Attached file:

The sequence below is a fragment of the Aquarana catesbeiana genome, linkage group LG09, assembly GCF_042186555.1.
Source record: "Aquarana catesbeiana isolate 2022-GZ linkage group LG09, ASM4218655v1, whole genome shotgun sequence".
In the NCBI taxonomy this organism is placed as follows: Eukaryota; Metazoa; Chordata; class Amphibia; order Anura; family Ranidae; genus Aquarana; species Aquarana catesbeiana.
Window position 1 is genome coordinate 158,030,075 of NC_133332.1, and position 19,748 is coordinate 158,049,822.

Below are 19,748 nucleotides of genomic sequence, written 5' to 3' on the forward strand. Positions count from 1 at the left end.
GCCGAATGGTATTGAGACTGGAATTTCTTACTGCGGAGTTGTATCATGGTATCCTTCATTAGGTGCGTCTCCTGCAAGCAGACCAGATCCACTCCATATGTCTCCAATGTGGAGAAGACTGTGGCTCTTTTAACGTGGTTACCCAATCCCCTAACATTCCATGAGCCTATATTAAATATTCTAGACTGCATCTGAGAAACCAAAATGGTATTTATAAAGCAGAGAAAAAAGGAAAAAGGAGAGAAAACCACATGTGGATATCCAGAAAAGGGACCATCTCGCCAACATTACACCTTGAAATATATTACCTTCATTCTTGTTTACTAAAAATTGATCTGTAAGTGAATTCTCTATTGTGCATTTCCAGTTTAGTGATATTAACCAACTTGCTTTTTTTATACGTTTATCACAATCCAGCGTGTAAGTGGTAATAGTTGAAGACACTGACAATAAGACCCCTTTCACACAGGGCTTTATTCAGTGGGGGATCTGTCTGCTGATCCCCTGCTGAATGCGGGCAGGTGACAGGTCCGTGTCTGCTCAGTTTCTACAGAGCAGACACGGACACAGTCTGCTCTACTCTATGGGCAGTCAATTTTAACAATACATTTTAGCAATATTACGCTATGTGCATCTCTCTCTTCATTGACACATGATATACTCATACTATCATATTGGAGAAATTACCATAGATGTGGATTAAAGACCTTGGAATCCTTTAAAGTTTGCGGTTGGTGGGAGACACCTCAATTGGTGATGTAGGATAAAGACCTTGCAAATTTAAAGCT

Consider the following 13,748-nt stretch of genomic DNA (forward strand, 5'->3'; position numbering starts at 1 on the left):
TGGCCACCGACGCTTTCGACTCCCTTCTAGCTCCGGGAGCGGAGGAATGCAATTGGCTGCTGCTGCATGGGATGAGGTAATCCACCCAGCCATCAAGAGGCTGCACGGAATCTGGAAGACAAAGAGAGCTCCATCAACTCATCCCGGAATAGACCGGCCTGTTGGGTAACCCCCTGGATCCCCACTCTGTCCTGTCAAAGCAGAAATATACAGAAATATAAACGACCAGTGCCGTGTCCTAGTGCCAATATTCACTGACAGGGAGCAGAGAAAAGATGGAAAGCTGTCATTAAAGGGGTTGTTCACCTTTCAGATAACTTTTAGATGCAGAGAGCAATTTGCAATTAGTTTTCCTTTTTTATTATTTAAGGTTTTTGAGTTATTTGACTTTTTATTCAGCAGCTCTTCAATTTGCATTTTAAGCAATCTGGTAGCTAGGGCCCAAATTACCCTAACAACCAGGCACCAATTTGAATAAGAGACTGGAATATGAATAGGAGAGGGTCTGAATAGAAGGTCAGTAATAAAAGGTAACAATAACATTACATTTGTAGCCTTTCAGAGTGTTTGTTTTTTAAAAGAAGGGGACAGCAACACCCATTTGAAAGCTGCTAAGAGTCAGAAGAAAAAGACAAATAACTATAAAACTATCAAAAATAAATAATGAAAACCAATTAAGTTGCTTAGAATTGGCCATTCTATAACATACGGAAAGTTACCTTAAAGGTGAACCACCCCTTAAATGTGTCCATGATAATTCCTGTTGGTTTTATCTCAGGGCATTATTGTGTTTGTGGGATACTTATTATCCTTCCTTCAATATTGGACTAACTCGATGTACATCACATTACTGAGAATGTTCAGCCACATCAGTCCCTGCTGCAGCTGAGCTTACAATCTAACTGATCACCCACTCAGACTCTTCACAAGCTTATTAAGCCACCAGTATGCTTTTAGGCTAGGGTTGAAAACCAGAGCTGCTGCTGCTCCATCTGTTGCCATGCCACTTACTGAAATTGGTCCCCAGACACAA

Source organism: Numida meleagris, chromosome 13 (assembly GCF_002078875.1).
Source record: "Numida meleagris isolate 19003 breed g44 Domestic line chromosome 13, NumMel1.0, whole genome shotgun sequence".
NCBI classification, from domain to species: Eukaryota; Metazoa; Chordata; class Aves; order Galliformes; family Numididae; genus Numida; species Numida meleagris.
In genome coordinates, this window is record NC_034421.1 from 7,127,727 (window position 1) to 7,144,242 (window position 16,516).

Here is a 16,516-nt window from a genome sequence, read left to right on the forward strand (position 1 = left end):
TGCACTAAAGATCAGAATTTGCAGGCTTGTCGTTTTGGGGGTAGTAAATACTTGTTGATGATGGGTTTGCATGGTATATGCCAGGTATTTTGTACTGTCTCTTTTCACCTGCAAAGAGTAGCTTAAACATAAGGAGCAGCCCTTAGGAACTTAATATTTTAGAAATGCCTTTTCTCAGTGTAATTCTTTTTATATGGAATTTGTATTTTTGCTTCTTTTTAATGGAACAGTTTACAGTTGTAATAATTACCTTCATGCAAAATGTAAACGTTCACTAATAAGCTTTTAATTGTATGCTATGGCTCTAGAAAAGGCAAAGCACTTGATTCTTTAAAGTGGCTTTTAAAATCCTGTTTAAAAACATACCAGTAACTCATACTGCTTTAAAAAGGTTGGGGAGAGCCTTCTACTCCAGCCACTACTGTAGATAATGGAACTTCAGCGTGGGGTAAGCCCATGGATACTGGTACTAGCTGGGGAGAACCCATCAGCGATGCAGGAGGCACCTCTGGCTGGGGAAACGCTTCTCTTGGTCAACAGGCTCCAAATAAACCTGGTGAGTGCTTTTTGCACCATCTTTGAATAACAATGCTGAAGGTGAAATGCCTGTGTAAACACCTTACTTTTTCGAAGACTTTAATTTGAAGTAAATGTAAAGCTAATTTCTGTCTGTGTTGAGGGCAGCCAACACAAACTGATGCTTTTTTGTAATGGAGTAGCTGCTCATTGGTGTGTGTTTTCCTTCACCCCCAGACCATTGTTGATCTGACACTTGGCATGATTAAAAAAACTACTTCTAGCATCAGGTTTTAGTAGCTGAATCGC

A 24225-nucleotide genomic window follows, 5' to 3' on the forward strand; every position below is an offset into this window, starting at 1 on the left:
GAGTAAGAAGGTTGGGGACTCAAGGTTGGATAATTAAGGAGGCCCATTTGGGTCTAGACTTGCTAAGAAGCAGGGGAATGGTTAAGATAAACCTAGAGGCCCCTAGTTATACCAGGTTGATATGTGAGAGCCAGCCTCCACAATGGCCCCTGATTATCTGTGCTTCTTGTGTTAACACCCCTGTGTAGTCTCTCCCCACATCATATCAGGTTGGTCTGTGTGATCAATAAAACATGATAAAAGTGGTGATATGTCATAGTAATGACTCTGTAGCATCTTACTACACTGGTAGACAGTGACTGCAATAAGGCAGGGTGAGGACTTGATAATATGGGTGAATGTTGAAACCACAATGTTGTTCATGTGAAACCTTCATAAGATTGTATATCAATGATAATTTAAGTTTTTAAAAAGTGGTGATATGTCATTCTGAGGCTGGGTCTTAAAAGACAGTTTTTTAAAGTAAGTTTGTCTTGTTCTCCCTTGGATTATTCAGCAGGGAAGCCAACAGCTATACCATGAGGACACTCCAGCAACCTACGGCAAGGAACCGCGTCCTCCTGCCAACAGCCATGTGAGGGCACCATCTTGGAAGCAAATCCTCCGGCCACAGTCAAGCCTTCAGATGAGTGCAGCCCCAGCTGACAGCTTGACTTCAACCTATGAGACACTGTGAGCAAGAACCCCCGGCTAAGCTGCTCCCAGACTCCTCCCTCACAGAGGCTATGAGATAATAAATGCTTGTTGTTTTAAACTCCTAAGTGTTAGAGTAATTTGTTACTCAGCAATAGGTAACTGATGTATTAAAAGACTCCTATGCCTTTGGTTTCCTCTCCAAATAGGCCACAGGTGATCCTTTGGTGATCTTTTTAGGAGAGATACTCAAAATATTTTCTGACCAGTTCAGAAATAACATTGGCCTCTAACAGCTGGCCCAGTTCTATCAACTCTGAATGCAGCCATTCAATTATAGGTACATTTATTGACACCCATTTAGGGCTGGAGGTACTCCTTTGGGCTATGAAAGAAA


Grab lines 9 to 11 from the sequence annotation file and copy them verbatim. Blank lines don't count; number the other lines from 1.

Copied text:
Source organism: Numida meleagris, chromosome 13 (assembly GCF_002078875.1).
Source record: "Numida meleagris isolate 19003 breed g44 Domestic line chromosome 13, NumMel1.0, whole genome shotgun sequence".
NCBI classification, from domain to species: Eukaryota; Metazoa; Chordata; class Aves; order Galliformes; family Numididae; genus Numida; species Numida meleagris.